Not for the first time, McDonald’s finds itself at the heart of highly charged protest action within its stores – albeit over an issue the fast food giant has very little influence.

Police are investigating after apparently pro-Palestinian activists staged a number of controversial stunts in UK stores in recent days, with Starbucks also targeted.

Live mice dyed in the colours of the Palestinian flag sent customers screaming after they were released in Birmingham’s Star City and Perry Barr branches.

In Keighley, stick insects were released into a McDonald’s store, while vandals smashed windows with hammers in a neighbouring Starbucks over claims the coffee chain supports Israel.

McDonald’s has condemned the mice protests – while distancing itself from any political alignment in the Middle East conflict.

The action comes after reports that in Israel, a local McDonald’s franchise operator was offering discounts to Israeli soldiers, security forces and others affected since the Hamas’ October 7 attack.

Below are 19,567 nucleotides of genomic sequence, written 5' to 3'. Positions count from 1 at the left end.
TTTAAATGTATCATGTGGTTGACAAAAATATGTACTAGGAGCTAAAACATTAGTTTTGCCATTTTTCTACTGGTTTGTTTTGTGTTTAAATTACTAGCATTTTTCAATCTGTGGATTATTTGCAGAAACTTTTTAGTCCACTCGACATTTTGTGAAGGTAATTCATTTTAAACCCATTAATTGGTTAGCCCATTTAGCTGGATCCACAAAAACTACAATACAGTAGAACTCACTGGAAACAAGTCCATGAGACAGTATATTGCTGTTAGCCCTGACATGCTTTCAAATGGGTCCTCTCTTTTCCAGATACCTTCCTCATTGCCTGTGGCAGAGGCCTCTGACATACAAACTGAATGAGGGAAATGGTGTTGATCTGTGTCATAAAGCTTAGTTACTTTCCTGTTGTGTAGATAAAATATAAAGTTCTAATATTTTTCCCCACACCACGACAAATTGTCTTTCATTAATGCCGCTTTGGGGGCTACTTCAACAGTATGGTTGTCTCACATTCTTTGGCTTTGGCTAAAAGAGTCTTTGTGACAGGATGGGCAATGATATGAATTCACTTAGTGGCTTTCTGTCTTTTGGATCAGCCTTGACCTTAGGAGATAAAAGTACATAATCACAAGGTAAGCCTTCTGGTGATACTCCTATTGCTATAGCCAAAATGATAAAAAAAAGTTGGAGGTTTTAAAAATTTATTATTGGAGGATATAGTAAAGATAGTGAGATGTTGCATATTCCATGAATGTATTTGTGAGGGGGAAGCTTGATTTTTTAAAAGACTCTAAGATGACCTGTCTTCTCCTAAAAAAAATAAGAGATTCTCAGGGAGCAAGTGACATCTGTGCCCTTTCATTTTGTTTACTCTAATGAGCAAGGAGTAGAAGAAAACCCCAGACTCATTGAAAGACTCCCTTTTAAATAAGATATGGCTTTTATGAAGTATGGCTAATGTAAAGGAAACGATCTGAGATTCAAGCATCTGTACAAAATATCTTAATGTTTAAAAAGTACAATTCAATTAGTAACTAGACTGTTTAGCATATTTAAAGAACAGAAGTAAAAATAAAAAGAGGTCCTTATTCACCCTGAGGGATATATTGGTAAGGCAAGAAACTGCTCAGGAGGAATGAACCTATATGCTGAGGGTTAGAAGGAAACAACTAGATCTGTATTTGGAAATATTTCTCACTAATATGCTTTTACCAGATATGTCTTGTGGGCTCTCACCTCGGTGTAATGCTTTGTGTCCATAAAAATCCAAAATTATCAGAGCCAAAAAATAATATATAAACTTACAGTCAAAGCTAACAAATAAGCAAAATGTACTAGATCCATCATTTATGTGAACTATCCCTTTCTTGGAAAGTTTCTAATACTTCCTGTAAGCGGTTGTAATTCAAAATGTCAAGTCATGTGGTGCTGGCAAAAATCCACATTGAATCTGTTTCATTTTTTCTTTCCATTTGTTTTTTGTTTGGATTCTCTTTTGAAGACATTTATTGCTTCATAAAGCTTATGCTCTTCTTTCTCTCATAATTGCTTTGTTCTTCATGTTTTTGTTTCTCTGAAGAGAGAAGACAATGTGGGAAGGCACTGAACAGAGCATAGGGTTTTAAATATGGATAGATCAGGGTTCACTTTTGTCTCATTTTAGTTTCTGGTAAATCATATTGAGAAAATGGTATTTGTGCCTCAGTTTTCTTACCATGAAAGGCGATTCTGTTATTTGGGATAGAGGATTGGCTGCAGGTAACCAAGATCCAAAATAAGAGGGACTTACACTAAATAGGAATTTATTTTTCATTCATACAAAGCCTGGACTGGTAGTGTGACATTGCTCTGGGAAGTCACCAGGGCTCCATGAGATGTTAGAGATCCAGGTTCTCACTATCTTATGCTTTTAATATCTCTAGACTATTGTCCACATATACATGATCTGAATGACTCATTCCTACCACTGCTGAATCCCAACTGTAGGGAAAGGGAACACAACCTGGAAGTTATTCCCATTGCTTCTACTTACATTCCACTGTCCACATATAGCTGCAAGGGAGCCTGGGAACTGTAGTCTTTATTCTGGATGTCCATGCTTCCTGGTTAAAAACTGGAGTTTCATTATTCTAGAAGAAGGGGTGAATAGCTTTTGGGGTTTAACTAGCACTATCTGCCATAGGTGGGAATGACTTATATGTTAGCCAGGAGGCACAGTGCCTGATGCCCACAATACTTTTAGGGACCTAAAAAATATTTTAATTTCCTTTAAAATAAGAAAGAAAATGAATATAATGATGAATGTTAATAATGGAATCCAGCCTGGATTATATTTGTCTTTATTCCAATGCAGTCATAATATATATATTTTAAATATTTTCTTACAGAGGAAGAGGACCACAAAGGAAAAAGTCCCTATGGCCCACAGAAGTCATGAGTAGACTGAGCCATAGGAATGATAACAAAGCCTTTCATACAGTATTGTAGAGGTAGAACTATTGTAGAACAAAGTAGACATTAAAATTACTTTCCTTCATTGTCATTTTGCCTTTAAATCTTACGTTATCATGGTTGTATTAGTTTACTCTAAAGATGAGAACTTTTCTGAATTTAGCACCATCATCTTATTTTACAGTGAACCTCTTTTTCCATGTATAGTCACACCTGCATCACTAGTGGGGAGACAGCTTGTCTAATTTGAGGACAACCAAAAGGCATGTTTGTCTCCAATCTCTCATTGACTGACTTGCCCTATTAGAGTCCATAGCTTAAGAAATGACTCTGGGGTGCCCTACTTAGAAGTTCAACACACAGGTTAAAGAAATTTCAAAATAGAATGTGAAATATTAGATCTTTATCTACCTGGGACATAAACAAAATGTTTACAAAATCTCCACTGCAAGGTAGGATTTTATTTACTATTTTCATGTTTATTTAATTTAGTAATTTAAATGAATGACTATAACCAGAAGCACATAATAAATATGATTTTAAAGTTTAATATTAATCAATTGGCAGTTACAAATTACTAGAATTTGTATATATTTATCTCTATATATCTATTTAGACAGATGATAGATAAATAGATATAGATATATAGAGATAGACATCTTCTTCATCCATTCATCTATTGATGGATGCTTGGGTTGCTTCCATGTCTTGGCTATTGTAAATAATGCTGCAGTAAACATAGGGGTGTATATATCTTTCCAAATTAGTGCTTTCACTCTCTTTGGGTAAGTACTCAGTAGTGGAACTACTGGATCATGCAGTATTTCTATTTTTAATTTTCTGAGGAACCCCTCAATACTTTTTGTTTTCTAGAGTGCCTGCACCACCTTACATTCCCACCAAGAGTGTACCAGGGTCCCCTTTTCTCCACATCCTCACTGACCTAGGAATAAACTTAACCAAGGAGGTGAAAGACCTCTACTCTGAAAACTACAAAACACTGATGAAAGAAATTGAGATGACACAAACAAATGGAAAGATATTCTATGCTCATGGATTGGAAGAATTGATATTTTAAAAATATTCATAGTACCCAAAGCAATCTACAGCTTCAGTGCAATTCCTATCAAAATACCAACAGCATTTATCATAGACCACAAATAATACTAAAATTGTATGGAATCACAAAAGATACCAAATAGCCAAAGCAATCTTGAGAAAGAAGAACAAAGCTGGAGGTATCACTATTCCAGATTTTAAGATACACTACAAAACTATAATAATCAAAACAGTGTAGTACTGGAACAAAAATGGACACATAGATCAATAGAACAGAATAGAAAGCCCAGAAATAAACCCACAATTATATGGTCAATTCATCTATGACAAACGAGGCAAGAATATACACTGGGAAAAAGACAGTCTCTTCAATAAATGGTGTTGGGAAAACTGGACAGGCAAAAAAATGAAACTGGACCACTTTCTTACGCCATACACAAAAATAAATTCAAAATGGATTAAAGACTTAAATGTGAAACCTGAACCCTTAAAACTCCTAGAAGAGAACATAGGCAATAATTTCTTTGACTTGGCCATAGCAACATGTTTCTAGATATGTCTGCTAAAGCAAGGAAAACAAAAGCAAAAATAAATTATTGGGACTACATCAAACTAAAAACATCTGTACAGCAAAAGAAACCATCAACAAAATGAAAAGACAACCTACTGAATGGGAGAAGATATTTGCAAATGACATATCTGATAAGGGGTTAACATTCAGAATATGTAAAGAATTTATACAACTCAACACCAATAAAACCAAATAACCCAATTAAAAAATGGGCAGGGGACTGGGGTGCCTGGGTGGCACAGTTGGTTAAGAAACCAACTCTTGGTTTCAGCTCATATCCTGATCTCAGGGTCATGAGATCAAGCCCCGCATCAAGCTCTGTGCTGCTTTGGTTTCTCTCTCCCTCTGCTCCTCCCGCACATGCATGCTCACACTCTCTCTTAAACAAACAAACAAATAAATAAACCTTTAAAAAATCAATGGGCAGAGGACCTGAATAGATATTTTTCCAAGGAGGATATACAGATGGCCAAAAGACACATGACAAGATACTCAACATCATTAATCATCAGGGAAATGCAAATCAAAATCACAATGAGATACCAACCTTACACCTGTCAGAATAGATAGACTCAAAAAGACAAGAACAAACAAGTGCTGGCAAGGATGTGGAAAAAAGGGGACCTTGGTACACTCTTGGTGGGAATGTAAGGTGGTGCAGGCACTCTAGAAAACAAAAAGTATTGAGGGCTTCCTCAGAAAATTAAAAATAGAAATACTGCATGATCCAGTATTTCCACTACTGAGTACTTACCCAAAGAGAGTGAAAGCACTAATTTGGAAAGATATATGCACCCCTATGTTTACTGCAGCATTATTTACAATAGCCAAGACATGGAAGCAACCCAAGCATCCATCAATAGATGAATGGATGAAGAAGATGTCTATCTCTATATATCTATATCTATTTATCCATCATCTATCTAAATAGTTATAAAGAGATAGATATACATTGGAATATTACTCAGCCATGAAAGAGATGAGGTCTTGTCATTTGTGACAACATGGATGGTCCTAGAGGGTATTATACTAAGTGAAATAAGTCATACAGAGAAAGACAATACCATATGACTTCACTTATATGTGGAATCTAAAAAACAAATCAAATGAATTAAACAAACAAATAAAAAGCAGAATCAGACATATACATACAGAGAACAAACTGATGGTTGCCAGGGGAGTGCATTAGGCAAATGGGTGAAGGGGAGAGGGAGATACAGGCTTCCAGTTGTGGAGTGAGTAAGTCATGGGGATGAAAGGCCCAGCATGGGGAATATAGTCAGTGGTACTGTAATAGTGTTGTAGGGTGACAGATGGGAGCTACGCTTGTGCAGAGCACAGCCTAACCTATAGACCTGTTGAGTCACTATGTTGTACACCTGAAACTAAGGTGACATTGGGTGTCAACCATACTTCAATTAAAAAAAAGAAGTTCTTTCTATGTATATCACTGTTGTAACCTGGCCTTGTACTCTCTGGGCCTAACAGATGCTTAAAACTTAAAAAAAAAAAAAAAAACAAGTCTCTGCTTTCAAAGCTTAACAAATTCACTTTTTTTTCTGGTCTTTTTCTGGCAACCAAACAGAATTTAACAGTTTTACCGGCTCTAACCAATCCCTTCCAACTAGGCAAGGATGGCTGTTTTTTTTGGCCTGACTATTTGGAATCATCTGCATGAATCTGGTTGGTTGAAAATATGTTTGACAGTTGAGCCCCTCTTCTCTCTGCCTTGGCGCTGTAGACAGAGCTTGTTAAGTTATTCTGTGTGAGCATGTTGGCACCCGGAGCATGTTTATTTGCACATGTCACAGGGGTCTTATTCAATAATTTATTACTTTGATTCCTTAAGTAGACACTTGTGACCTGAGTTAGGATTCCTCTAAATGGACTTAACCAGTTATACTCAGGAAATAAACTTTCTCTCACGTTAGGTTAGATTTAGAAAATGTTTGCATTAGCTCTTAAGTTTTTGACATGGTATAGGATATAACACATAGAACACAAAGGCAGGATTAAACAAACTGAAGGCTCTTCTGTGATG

According to posts on social media, McDonald’s Israel has given out 100,000 free meals.

This prompted a consumer backlash and messages from other regional franchises distancing themselves from the move.

Franchise groups in Kuwait, Pakistan and other countries issued statements confirming that they did not share ownership with the Israeli franchise.

Others such as in Saudi Arabia also noted that they had made financial donations to aid Gaza.

McDonald’s said it was “dismayed by the disinformation and inaccurate reports” regarding its position in response to the conflict in the Middle East.

“McDonald’s Corporation is not funding or supporting any governments involved in this conflict, and any actions from our local developmental licensee business partners were made independently without McDonald’s consent or approval” the company said. 

The statement went on to condemn “violence of any kind”, and stand “firmly against hate speech”.

“We are doing everything we can to ensure the safety of our people in the region while supporting the communities where we operate.”

Meanwhile, Starbucks is being targeted after its union, Starbucks Workers United, posted a since-deleted message on X (Twitter) expressing solidarity with Palestinians early during the conflict.